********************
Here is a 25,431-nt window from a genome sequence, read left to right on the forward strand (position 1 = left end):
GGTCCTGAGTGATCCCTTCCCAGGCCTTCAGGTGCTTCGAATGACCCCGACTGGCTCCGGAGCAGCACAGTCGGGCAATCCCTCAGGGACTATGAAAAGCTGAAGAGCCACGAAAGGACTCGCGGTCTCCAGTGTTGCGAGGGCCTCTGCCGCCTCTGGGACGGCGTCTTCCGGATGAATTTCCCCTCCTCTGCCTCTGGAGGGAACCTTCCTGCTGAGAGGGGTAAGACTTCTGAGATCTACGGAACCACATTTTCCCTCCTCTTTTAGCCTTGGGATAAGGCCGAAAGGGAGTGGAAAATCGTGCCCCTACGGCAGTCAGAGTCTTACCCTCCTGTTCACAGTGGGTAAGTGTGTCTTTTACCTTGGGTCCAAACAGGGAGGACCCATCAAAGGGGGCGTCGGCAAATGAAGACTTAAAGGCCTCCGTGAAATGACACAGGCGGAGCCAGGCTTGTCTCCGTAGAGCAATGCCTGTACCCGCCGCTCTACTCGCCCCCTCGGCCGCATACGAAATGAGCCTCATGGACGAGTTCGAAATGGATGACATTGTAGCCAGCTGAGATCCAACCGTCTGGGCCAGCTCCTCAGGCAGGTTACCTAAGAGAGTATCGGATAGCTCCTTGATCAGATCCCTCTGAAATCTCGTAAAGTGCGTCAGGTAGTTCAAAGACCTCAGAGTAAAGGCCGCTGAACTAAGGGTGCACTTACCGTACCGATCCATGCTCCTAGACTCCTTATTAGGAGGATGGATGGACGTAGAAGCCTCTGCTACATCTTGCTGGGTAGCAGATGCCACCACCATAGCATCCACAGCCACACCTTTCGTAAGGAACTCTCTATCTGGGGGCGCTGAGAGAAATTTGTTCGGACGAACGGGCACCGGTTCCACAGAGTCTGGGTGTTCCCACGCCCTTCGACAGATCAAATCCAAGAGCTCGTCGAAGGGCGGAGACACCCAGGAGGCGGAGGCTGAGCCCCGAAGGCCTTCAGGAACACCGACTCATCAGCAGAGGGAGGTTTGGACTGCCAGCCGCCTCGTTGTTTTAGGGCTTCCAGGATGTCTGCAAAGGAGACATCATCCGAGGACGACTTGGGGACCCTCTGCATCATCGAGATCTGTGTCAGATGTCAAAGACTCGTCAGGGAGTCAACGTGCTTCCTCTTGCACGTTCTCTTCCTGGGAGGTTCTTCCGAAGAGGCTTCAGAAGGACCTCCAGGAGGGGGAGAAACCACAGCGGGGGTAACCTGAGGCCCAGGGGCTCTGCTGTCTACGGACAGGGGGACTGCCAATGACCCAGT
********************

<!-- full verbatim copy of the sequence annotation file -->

Here is a 25,431-nt window from a genome sequence, read left to right on the forward strand (position 1 = left end):
GGTCCTGAGTGATCCCTTCCCAGGCCTTCAGGTGCTTCGAATGACCCCGACTGGCTCCGGAGCAGCACAGTCGGGCAATCCCTCAGGGACTATGAAAAGCTGAAGAGCCACGAAAGGACTCGCGGTCTCCAGTGTTGCGAGGGCCTCTGCCGCCTCTGGGACGGCGTCTTCCGGATGAATTTCCCCTCCTCTGCCTCTGGAGGGAACCTTCCTGCTGAGAGGGGTAAGACTTCTGAGATCTACGGAACCACATTTTCCCTCCTCTTTTAGCCTTGGGATAAGGCCGAAAGGGAGTGGAAAATCGTGCCCCTACGGCAGTCAGAGTCTTACCCTCCTGTTCACAGTGGGTAAGTGTGTCTTTTACCTTGGGTCCAAACAGGGAGGACCCATCAAAGGGGGCGTCGGCAAATGAAGACTTAAAGGCCTCCGTGAAATGACACAGGCGGAGCCAGGCTTGTCTCCGTAGAGCAATGCCTGTACCCGCCGCTCTACTCGCCCCCTCGGCCGCATACGAAATGAGCCTCATGGACGAGTTCGAAATGGATGACATTGTAGCCAGCTGAGATCCAACCGTCTGGGCCAGCTCCTCAGGCAGGTTACCTAAGAGAGTATCGGATAGCTCCTTGATCAGATCCCTCTGAAATCTCGTAAAGTGCGTCAGGTAGTTCAAAGACCTCAGAGTAAAGGCCGCTGAACTAAGGGTGCACTTACCGTACCGATCCATGCTCCTAGACTCCTTATTAGGAGGATGGATGGACGTAGAAGCCTCTGCTACATCTTGCTGGGTAGCAGATGCCACCACCATAGCATCCACAGCCACACCTTTCGTAAGGAACTCTCTATCTGGGGGCGCTGAGAGAAATTTGTTCGGACGAACGGGCACCGGTTCCACAGAGTCTGGGTGTTCCCACGCCCTTCGACAGATCAAATCCAAGAGCTCGTCGAAGGGCGGAGACACCCAGGAGGCGGAGGCTGAGCCCCGAAGGCCTTCAGGAACACCGACTCATCAGCAGAGGGAGGTTTGGACTGCCAGCCGCCTCGTTGTTTTAGGGCTTCCAGGATGTCTGCAAAGGAGACATCATCCGAGGACGACTTGGGGACCCTCTGCATCATCGAGATCTGTGTCAGATGTCAAAGACTCGTCAGGGAGTCAACGTGCTTCCTCTTGCACGTTCTCTTCCTGGGAGGTTCTTCCGAAGAGGCTTCAGAAGGACCTCCAGGAGGGGGAGAAACCACAGCGGGGGTAACCTGAGGCCCAGGGGCTCTGCTGTCTACGGACAGGGGGACTGCCAATGACCCAGT